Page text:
Pin It

Liz Durrett steps outside of herself on new release 

Athens singer/songwriter expands her musical family on Outside Our Gates

In a studio in Athens in March, Liz Durrett sat still on a couch. She held a notebook and listened. Musicians recording on her new album clattered, spoke, joked and cooed over a friend's baby attending the recording session. Violins looped and curlicued from the other room. Durrett's voice came clear through the speakers, while she sat on the couch and paid attention.

"It sounds really clean," she said. Eric Bachmann, the former Archers of Loaf frontman in town from North Carolina to produce Durrett's new album, leaned back from his computer, turned around and said, "Oh, don't worry, we're gonna dirty this up."

That's one of the main appeals of Durrett's music – its balance between the ethereal and the terrestrial, drawing from both the sacred and the profane and firmly rooted in Southern Gothic traditions.

The first two Liz Durrett albums – 2005's Husk and 2006's The Mezzanine, both released on Athens' WARM Electronic Recordings label – solidified her spare songwriting and hushed, reflective moods. Durrett's voice is dusky and husky, the sort of thing that draws comparisons to Feist or Regina Spektor, and her minor-chord-heavy tunes establish an intriguingly melancholic atmosphere.

Outside Our Gates (WARM Electronic) doesn't break the mold entirely, but it does play around with formula. "Wild As Them," for instance, is as close to an upbeat pop song, complete with synths, horns and lyrical choruses, as Durrett has come. She says she's lately been taking the audience and her backing band into account more while writing, thinking about how a song will play, and whether it'll be fun to play it.

"Basically it was just trial and error," she says of past songwriting, notoriously light on memorable choruses. "What came out came out. Sometimes I'll try to write a chorus – people like a chorus, right? Maybe it's just how my brain works. I don't know what that means for me; maybe it's just linear or disorganized or something, but there's no forethought in there. I just try to let things come out however they come out."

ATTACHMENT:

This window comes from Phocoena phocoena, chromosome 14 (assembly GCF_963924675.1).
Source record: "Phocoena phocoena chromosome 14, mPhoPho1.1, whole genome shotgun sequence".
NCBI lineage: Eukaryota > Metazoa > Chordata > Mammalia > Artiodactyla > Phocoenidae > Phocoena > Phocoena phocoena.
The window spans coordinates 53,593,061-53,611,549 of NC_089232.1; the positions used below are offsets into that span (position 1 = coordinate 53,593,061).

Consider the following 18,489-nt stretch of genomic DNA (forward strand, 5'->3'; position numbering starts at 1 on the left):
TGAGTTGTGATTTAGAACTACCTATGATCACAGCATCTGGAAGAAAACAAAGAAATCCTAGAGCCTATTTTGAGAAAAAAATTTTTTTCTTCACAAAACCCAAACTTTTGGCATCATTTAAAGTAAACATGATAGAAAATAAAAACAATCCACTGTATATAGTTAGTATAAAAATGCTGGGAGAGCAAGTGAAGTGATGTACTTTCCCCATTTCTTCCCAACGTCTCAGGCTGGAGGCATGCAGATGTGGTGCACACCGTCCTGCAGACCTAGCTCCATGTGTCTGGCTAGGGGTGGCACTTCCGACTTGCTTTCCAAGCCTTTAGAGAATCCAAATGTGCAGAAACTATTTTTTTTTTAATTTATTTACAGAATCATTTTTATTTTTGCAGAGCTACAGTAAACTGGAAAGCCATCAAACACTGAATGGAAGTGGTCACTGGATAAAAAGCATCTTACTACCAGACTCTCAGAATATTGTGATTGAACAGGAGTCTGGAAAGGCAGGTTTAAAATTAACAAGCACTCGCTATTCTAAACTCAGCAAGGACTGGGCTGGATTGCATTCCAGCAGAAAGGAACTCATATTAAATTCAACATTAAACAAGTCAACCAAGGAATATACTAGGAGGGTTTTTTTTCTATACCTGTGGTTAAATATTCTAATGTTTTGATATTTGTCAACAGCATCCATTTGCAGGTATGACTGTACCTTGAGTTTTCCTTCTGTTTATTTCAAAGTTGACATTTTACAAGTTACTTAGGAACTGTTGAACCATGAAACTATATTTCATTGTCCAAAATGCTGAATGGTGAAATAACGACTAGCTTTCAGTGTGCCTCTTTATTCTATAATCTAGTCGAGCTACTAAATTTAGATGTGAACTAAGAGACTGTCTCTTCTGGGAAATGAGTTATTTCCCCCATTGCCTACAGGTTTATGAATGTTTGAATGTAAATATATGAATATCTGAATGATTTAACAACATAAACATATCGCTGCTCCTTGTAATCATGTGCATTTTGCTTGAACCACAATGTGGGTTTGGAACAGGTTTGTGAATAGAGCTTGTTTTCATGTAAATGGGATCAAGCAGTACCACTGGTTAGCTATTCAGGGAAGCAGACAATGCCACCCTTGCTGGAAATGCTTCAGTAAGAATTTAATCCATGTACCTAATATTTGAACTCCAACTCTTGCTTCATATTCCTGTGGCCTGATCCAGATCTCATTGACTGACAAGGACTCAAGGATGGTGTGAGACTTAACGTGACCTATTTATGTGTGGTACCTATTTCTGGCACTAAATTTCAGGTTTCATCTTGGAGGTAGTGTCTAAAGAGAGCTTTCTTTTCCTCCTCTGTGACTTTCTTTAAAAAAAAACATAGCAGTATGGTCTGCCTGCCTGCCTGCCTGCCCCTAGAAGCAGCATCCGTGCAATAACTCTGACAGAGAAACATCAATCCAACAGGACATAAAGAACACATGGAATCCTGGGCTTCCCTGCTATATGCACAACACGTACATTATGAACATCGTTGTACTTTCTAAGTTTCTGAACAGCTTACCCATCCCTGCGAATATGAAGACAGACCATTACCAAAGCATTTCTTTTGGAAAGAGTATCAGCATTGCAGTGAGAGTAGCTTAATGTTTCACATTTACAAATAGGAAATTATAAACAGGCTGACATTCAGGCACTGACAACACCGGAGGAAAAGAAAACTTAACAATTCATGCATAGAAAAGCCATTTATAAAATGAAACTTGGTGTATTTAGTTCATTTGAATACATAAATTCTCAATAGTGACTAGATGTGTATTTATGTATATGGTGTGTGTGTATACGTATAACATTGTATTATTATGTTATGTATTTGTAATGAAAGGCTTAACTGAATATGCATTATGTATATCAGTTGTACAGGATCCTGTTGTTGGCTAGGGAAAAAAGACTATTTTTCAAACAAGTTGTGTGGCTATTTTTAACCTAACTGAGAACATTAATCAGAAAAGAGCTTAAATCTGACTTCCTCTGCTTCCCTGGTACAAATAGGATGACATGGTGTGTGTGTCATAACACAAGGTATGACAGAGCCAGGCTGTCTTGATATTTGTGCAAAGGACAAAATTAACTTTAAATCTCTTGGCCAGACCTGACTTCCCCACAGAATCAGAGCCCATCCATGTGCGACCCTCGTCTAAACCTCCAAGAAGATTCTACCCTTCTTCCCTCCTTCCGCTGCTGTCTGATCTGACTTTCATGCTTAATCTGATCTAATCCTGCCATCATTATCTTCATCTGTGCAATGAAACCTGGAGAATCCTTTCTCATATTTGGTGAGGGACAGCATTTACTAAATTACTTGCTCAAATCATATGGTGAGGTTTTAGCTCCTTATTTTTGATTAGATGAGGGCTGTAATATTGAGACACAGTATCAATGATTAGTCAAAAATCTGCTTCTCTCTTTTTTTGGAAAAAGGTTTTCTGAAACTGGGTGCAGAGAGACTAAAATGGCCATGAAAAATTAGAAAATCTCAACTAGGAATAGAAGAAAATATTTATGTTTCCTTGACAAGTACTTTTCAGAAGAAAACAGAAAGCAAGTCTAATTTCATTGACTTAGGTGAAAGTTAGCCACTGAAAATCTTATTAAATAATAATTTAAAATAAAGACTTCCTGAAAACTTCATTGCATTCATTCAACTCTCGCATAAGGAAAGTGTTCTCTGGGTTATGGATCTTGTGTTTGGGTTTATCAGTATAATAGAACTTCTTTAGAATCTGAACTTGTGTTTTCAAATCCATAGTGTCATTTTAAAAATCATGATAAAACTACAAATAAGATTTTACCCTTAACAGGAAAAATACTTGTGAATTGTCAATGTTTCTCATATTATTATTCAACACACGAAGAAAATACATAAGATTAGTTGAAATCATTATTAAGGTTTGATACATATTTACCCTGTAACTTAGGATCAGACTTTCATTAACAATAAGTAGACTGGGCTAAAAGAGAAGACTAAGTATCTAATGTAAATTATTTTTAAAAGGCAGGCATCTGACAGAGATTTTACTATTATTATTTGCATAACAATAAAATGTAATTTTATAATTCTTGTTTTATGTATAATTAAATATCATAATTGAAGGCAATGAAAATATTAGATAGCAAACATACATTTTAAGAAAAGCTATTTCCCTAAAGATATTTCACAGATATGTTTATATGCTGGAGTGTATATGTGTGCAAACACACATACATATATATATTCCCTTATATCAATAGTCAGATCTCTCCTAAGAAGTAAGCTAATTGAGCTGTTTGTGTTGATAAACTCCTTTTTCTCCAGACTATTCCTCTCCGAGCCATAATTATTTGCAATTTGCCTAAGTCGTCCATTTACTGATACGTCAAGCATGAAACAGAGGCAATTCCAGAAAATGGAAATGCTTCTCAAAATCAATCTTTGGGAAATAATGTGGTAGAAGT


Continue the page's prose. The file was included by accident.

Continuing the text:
Durrett met Eric Bachmann – who produced Outside Our Gates, wrote the songs' arrangements and played on a few tracks – three-and-a-half years ago when she opened a few dates for his Crooked Fingers project. But it took this long for the two to start working together. WARM label owner Brian Causey, formerly of the band Man... or Astroman?, facilitated the collaboration, and his label released Outside Our Gates Sept. 9.

"I think Brian always wanted to get Eric and I together because he thought it would be a good partnership," Durrett says. "I've been kind of scared to do that in the past, because I was afraid that I would lose control and it would go somewhere I didn't want it to go – I don't know why I thought that – but I'm really glad that I got over that and did it, because it was so much fun."